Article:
WHO health briefing on Iraq
WHO has received reports that on the night of Wednesday, April 2nd to Thursday, April 3rd, a hospital compound on the outskirts of Baghdad was badly damaged. The compound includes a maternity hospital, a surgical hospital, and the headquarters of the Iraq Red Crescent Society. No casualties were reported, since both hospitals and the Red Crescent building had been recently evacuated. However, outside the hospital 27 people were injured and three people died. This hospital is in a residential area, some 10 kilometres from Baghdad. This is the fourth confirmed report of damage to medical facilites during this conflict. Previously, a hospital in Basra was damaged, a primary health centre in Najaf was totally destroyed and a hospital in Nasiriya was damaged.
The World Health Organization urgently reminds all parties to the conflict in Iraq to fully respect the neutrality of medical facilities and staff. On March 25th, the Director General of WHO, Dr Gro Harlem Brundtland said “Medical and humanitarian staff in Iraq ... must be protected from the impact of the conflict. I call on all those involved to avoid any and all attacks directed at health personnel."
There are also reports of increasing numbers of civilian casualties from this conflict. WHO reminds all parties of the need to respect the principles of humanitarian law. Civilians must be protected from the worst effects of conflict. Detailed information on civilian casualties is difficult to confirm. WHO is ready to help concerned authorities meet some of the most urgent medical needs, but continues to be hampered by a lack of humanitarian access to the affected populations.
A measles outbreak was reported in a village 20 km east of Suleymaniah, in the North of Iraq. The outbreak was confirmed by a team from the World Health Organization that included a paediatrician and an epidemiologist. At least 20 children between the ages of 6 and 15 are currently affected by the outbreak.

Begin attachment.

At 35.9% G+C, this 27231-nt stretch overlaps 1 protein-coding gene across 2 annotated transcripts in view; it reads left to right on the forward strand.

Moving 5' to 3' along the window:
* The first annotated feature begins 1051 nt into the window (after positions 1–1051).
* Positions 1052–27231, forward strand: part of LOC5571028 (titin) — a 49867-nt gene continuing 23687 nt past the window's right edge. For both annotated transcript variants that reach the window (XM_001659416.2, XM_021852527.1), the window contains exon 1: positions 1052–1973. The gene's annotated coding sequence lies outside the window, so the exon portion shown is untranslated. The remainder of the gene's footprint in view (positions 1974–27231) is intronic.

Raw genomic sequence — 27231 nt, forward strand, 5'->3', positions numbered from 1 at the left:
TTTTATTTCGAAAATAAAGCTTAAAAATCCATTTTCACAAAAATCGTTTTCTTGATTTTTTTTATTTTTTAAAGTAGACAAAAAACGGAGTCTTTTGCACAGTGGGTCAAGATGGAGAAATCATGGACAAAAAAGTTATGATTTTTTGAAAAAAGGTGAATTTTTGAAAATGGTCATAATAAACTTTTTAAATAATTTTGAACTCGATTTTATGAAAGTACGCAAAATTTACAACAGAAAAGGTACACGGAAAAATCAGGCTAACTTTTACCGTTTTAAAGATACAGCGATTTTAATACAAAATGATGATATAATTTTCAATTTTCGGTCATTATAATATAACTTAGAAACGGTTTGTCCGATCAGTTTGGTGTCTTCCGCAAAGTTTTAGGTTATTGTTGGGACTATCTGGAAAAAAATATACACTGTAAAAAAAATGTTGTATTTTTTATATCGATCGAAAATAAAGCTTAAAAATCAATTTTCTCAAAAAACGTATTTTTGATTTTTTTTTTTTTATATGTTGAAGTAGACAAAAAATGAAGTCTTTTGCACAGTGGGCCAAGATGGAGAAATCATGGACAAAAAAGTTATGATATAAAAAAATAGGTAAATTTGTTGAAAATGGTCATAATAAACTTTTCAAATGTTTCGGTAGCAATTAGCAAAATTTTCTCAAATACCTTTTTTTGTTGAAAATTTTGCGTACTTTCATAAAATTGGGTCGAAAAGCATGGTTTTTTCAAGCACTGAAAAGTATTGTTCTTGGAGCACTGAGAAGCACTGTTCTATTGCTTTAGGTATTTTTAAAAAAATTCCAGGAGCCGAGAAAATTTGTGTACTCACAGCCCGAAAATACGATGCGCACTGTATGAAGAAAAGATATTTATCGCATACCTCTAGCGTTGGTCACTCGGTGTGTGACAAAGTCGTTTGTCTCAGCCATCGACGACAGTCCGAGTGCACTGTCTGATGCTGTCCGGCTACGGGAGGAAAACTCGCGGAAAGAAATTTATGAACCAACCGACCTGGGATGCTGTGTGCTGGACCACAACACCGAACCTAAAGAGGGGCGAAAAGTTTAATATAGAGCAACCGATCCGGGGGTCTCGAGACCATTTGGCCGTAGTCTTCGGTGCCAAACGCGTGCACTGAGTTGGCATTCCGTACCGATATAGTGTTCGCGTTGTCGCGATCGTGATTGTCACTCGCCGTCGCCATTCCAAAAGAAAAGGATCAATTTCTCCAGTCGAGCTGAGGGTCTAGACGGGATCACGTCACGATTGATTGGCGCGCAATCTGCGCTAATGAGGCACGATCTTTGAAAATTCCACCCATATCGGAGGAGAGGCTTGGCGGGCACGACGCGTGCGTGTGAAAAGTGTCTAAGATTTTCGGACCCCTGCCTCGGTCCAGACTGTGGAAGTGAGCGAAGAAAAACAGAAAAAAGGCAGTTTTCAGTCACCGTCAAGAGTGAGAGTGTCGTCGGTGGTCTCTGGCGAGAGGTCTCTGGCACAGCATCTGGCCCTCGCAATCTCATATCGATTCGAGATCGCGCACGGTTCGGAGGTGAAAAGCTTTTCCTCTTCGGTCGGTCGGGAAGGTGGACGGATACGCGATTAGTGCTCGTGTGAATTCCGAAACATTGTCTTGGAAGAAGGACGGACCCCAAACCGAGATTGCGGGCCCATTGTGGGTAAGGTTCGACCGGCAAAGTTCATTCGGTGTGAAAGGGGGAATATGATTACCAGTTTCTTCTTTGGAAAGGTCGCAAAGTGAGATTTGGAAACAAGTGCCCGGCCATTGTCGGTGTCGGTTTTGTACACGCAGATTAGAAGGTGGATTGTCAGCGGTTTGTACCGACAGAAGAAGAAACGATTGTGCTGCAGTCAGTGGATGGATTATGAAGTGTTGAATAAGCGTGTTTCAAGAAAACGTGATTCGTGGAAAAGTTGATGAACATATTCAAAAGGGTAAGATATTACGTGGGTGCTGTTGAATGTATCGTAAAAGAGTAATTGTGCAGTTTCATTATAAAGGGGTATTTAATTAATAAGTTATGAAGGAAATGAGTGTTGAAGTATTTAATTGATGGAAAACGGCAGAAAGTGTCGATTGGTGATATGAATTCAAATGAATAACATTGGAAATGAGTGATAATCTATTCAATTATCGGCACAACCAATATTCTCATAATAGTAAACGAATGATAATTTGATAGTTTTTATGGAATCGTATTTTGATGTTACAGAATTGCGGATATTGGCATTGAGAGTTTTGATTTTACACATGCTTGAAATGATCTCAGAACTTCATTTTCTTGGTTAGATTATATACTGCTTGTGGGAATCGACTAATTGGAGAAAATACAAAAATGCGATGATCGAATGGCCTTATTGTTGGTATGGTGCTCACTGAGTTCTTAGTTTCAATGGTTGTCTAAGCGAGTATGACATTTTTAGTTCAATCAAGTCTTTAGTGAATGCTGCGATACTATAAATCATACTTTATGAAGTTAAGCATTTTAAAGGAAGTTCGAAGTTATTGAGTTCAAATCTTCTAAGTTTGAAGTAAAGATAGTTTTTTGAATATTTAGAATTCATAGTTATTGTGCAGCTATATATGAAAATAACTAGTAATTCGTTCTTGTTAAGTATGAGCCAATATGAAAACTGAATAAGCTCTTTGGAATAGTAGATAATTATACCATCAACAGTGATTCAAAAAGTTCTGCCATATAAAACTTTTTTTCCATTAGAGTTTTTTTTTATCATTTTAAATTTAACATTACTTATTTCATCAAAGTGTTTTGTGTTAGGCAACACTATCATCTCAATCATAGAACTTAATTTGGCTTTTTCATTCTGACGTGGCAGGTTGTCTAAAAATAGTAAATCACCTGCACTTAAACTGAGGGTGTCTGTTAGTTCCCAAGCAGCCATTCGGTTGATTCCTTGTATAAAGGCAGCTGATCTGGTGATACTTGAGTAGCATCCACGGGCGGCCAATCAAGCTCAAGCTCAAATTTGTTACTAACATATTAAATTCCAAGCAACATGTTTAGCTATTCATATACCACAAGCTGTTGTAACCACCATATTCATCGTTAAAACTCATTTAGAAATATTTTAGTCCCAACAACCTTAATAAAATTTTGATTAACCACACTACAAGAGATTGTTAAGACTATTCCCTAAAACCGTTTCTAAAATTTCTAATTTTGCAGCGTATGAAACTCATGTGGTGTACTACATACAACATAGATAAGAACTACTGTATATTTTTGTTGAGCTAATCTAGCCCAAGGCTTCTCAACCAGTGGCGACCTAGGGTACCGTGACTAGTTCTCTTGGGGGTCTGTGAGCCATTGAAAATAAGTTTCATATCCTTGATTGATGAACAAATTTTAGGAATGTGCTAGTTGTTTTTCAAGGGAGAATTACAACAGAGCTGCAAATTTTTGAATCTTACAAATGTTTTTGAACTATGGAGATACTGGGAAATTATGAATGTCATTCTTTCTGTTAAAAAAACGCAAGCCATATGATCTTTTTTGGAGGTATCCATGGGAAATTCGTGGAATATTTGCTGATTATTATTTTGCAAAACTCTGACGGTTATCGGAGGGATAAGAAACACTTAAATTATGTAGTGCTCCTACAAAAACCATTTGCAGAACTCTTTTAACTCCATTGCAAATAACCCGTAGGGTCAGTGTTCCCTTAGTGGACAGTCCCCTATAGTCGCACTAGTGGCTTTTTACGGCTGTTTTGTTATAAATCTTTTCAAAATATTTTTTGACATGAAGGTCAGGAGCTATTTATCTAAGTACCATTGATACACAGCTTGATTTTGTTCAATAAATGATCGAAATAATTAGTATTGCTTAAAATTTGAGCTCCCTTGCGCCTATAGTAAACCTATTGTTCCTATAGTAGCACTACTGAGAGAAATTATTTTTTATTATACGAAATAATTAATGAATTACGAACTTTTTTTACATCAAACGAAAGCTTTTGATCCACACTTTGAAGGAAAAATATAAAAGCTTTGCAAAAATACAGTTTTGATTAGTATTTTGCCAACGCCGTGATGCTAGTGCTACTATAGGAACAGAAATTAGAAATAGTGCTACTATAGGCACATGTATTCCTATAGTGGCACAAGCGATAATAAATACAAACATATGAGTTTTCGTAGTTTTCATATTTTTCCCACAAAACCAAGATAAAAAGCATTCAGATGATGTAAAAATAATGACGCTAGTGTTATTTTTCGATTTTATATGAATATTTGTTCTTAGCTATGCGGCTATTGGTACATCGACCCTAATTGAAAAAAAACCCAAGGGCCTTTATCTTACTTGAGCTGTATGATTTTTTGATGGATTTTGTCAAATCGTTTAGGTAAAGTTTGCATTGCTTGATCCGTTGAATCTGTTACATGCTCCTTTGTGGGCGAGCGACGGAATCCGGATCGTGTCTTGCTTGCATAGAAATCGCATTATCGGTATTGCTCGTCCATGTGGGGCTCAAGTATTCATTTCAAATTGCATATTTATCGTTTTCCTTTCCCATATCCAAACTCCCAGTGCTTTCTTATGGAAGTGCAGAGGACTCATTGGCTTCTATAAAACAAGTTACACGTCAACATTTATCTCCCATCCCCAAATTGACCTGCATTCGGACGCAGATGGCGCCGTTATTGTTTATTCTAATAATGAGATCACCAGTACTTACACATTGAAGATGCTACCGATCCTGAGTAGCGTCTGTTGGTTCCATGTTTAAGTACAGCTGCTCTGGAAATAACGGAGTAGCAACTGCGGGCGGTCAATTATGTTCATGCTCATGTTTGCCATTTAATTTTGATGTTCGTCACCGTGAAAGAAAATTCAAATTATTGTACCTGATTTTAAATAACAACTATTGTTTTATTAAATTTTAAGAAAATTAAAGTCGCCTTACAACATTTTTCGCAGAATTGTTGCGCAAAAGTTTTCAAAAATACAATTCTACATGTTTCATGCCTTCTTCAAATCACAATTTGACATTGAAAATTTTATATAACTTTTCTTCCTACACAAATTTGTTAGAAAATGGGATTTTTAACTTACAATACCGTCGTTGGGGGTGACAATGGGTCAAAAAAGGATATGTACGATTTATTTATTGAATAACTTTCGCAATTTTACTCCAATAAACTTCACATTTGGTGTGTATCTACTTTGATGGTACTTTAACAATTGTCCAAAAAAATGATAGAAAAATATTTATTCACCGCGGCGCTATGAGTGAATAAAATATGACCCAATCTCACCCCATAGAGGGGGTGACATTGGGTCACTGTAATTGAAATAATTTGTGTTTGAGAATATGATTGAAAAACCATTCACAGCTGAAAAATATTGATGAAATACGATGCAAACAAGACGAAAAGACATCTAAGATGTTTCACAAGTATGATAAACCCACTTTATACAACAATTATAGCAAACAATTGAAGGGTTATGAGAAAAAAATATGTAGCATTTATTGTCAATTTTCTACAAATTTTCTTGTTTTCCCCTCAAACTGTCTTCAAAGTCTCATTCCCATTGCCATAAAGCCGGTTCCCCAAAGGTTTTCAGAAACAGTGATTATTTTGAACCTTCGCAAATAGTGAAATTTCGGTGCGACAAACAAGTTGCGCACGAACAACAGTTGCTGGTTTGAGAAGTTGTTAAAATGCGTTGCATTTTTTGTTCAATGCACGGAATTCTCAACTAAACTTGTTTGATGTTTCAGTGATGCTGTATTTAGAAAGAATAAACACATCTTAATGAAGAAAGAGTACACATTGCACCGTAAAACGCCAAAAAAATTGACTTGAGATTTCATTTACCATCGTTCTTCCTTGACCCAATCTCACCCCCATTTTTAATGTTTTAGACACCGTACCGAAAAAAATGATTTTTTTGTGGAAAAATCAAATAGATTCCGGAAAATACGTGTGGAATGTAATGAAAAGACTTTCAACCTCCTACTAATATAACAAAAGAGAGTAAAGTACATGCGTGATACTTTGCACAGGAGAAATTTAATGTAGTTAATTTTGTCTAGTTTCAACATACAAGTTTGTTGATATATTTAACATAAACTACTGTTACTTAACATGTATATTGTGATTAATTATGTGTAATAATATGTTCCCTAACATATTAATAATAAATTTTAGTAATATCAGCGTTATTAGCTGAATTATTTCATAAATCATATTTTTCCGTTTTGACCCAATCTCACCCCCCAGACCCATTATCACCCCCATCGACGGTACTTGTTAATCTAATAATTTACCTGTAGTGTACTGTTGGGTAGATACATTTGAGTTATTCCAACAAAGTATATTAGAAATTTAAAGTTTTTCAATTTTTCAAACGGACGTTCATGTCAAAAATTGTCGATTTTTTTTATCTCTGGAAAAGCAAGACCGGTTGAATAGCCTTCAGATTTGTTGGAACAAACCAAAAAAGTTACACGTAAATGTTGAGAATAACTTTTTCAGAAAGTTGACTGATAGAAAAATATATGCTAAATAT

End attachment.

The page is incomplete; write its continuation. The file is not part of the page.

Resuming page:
Measles is a highly infectious disease and one of the main causes of the high rate of infant mortality in Iraq. WHO and UNICEF are now considering measures including an emergency measles vaccination campaign. This would mean going from door to door in the surrounding villages to protect other children. However, since schools are currently closed, the risk of infection is smaller.
Between January and March of this year, 150 000 measles vaccines were shipped to the Northern Governorates and a routine vaccination campaign for children between 9 months and 5 years was carried out. Under normal circumstances this shipment would have been sufficient for the next 10 months. However, more measles vaccine is now needed for children between 6 and 15 who are at high risk of being infected.
Almost one week ago, the World Health Organization appealed for more than 300 million dollars to support the urgent health needs of the Iraqi people over the enxt six months, as part of a wider appeal from the United Nations. Health is a vital component of any emergency response, and yet so far WHO has received only 3 million dollars to tackle this growing health emergency. Other agencies are similarly underfunded. Unless more money is forthcoming to help tackle the health needs of the Iraqi people, children will die unnecessarily of diarrhoeal disease, women will die in childbirth and there will be a chronic shortage of medicines and other medical supplies in increasingly hard-pressed hospitals. Money is urgently needed and must be found immediately.
For further information, please contact WHO spokespersons Fadela Chaib in Amman (00 4179 475 5556) or Iain Simpson in Geneva (00 4179 475 5534)
The following WHO specialists are available to respond to media questions: Dr G Popal, Head of the WHO country office in Iraq (+962 795 7092); Dr Mohamed Jama, Deputy Regional Director, WHO Eastern Mediterranean Regional Office, Cairo (+202 276 5026 ); Dr Jim Tulloch, WHO Regional Health Coordinator, (+4179 509 0640); Dr David Nabarro, WHO Executive Director, Geneva (+41 22 791 2363, +41 79 217 3446)